Snoop Dogg's surprising choice to "quit smoking," given his association with marijuana, prompts questions about the substance he's forsaking. Despite a history of heavy smoking, he seeks privacy amid this notable lifestyle shift.
Timeline Of What Happens To Your Body After Quitting Weed As Snoop Gives It Up
“Snoop without smoke is like peanut without the jelly.” That means that now it looks like nutty, fruitless sandwiches.
Yes, Snoop Dogg has said that he wants to "quit smoking."
And it's understandably surprised the rapper's followers, who consider him to be practically synonymous with marijuana.
The 52-year-old has been charged with smoking "between 75 and 150 joints" every day in the past.
However, the rapper "Young, Wild & Free" has now begged that people "respect my privacy," saying, "I've decided to give up smoking after much consideration & conversation with my family."
It's unclear exactly what "smoke" the celebrity is giving up, but if it's marijuana and it's true, that's a huge shock.
It will undoubtedly not be a simple task to go through if Snoop has indeed been smoking so many joints throughout the years.
For "chronic users," quitting the drug has many advantages, but the body suffers greatly in the aftermath.
Midwest Recovery Centers cautions that withdrawal symptoms are common for people who "have used marijuana regularly for some time."
These can include: “Anger, anxiety, mood swings, aggression, irritability, restlessness, shakiness, sleep problems, decreased appetite, nausea, stomach pain, and more.”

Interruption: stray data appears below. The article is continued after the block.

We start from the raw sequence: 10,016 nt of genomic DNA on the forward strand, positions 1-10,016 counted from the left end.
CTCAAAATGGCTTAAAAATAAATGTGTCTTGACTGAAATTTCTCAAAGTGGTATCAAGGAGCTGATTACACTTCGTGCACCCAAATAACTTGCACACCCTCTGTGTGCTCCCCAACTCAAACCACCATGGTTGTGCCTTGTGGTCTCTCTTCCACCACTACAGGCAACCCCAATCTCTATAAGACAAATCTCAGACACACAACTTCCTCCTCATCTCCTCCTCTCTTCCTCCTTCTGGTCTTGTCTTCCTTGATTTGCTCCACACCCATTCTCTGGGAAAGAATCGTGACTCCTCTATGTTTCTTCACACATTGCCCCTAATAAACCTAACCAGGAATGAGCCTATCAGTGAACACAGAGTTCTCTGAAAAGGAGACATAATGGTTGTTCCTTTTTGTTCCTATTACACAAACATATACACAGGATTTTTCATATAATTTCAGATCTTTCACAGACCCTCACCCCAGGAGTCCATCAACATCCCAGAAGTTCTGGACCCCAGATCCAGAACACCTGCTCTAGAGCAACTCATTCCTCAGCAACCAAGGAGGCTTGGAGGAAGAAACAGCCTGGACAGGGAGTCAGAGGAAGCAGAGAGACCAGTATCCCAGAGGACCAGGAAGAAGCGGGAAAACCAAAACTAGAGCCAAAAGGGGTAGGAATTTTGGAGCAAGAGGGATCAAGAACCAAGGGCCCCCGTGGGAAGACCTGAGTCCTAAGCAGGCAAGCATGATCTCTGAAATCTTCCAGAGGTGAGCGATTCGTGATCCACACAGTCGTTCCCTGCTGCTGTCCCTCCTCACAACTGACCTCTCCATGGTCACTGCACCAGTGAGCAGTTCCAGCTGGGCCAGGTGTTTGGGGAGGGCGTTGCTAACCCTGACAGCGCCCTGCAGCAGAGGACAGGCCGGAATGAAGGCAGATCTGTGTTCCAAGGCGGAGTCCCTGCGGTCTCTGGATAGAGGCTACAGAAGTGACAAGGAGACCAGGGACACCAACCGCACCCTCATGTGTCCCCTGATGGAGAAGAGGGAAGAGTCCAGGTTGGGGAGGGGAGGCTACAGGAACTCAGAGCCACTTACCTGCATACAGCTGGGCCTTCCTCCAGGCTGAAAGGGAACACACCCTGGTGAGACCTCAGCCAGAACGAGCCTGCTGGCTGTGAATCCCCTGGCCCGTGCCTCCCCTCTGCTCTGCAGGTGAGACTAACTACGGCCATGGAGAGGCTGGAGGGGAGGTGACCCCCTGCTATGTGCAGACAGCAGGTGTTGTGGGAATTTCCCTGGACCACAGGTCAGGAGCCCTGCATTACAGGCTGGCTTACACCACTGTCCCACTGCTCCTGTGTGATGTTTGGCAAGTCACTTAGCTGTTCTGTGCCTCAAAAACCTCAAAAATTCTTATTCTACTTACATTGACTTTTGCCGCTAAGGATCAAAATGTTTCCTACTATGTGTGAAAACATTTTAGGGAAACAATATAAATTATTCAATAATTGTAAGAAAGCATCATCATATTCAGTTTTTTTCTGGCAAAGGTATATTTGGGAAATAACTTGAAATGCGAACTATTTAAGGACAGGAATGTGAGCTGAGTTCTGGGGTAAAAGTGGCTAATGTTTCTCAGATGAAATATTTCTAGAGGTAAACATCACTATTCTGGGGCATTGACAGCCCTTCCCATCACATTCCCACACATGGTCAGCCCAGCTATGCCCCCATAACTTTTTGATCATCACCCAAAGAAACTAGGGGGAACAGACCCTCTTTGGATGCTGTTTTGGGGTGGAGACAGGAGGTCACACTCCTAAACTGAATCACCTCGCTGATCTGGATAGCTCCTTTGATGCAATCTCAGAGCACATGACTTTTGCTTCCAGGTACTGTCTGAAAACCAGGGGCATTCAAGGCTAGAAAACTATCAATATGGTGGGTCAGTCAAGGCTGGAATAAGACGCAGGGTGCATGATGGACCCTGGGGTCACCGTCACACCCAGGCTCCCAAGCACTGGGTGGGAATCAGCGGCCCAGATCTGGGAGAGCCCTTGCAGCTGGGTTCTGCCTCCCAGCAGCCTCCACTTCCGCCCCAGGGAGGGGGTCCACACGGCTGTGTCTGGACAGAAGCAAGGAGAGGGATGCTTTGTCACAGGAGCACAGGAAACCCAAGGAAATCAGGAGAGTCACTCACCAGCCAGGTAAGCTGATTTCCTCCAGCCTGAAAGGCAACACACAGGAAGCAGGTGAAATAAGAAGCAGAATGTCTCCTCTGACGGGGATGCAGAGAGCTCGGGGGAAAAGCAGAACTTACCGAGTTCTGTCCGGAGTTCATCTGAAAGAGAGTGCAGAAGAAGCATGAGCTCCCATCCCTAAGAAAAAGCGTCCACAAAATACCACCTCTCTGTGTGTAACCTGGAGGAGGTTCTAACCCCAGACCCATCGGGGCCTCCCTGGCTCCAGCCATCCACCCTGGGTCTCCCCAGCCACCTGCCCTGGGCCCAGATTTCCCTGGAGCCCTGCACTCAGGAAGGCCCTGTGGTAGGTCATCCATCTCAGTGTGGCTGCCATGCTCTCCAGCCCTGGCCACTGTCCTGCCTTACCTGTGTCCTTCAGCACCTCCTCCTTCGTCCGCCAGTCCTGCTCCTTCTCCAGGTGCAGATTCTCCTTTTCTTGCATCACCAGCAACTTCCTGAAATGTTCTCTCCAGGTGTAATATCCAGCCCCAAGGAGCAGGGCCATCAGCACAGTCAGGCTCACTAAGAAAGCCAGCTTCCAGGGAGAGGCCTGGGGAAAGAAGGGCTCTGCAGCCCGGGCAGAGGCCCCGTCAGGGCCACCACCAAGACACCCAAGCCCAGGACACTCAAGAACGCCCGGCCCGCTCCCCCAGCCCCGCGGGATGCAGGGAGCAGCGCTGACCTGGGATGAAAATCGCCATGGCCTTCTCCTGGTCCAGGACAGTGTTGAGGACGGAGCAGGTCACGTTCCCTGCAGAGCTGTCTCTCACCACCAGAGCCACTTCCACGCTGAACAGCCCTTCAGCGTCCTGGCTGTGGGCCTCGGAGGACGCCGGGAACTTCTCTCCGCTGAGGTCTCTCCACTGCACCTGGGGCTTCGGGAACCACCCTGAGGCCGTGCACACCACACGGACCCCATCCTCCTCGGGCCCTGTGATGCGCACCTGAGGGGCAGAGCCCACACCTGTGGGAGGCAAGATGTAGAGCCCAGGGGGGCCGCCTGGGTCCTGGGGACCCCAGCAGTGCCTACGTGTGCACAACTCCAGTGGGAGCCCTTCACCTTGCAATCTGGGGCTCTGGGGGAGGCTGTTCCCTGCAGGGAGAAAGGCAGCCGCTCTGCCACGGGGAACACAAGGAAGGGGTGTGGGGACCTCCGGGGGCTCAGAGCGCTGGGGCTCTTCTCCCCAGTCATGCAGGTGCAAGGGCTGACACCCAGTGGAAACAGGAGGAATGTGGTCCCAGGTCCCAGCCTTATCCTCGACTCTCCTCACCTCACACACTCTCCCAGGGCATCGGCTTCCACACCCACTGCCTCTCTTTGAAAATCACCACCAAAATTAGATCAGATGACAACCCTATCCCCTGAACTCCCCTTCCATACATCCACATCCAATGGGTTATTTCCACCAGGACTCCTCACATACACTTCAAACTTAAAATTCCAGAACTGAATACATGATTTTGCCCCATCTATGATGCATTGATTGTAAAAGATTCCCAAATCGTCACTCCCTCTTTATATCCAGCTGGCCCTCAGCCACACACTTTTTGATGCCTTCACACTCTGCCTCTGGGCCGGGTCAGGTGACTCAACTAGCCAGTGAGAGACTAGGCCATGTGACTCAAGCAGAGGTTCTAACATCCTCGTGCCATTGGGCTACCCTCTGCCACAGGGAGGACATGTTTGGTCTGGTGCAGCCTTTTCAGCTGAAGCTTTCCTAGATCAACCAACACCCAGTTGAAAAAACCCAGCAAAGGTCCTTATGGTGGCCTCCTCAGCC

According to the website of the recovery center, edginess and irritability are typically the first one to three days after quitting when withdrawal symptoms start.
But the lungs "begin to heal."
Depression is "a common symptom," and "physical discomfort and mood swings begin to peak" over those first two days and up to a week.
The "normal function" of brain receptors also starts to resume during this period.
The bulk of withdrawal symptoms is claimed to go away two weeks later, however, sleep problems may persist longer.
Numerous individuals who have experienced the process have noted that this can involve "vivid dreams."
Additionally, the treatment center states that "memory, mental acuity, and attention span improve" and that "normal" brain receptors return four weeks to months after stopping.
However, withdrawal symptoms including insomnia may not go away for up to a year.
Warm baths, time spent in nature, drinking plenty of water, and resting are all examples of this.
Additionally, it advises "be kind to yourself" and "engage in light exercise."